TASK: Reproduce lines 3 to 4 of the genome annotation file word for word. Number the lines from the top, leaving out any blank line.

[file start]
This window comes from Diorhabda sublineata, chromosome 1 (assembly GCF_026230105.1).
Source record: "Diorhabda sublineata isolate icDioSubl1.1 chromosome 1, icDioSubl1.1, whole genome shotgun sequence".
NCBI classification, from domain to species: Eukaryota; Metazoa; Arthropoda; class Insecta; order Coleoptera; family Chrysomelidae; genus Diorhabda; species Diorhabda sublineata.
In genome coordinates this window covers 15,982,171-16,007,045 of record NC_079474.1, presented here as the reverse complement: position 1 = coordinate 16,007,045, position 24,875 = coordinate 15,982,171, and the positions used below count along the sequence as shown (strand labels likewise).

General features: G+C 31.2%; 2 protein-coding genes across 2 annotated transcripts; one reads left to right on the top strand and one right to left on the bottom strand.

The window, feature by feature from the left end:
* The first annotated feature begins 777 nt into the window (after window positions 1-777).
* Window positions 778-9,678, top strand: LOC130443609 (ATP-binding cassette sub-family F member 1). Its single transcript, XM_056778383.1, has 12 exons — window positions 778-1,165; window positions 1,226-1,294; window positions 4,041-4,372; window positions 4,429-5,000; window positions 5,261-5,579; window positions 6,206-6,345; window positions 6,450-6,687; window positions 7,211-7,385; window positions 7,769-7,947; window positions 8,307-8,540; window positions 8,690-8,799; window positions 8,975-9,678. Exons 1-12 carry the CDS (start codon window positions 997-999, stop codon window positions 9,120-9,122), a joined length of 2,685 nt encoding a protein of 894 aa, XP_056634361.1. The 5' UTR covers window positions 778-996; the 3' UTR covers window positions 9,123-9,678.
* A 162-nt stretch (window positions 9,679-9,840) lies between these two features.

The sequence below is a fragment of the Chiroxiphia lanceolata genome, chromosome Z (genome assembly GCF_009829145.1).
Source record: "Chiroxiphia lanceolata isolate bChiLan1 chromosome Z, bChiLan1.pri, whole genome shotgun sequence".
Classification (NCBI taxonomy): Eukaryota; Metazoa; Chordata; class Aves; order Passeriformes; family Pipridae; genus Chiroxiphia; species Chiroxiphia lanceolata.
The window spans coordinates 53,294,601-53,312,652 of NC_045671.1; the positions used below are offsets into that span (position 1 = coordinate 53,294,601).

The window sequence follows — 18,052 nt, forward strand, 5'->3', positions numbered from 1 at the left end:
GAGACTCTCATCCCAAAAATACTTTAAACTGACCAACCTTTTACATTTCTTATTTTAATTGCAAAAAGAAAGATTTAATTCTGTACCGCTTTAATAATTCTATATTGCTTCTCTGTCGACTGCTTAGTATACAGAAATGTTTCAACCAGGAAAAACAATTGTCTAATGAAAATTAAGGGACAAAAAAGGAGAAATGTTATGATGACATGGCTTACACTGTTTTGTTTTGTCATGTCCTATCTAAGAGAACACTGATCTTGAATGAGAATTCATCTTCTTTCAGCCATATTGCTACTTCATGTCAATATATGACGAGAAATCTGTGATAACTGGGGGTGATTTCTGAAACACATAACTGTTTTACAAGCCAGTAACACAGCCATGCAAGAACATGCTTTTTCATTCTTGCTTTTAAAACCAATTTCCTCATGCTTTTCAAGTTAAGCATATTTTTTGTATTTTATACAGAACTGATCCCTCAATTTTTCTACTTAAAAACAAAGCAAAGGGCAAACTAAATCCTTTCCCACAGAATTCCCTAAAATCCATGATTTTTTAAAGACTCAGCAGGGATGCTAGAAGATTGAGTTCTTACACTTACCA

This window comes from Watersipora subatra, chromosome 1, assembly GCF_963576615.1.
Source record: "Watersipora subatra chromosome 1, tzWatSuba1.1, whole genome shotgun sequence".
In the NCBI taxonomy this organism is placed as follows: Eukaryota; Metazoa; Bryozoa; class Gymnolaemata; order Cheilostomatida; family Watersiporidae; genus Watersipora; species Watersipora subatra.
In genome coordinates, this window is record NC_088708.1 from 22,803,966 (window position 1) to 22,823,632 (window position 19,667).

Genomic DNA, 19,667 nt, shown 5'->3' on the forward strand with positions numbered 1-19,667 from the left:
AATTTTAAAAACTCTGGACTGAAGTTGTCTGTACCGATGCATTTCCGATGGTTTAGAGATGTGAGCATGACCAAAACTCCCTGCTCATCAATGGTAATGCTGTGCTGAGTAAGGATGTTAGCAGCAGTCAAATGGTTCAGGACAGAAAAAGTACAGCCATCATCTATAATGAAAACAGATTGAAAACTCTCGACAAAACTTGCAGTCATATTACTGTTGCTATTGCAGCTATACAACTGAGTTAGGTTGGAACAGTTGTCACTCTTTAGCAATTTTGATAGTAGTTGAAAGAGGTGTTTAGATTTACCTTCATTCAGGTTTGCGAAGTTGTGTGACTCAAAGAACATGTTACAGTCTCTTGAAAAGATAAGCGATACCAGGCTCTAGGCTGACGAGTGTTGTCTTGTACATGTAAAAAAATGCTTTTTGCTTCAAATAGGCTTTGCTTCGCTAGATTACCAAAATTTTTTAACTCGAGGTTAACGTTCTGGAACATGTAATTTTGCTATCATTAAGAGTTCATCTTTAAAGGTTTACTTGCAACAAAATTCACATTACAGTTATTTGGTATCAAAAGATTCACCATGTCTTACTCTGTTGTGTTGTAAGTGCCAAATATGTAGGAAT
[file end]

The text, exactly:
NCBI classification, from domain to species: Eukaryota; Metazoa; Arthropoda; class Insecta; order Coleoptera; family Chrysomelidae; genus Diorhabda; species Diorhabda sublineata.
In genome coordinates this window covers 15,982,171-16,007,045 of record NC_079474.1, presented here as the reverse complement: position 1 = coordinate 16,007,045, position 24,875 = coordinate 15,982,171, and the positions used below count along the sequence as shown (strand labels likewise).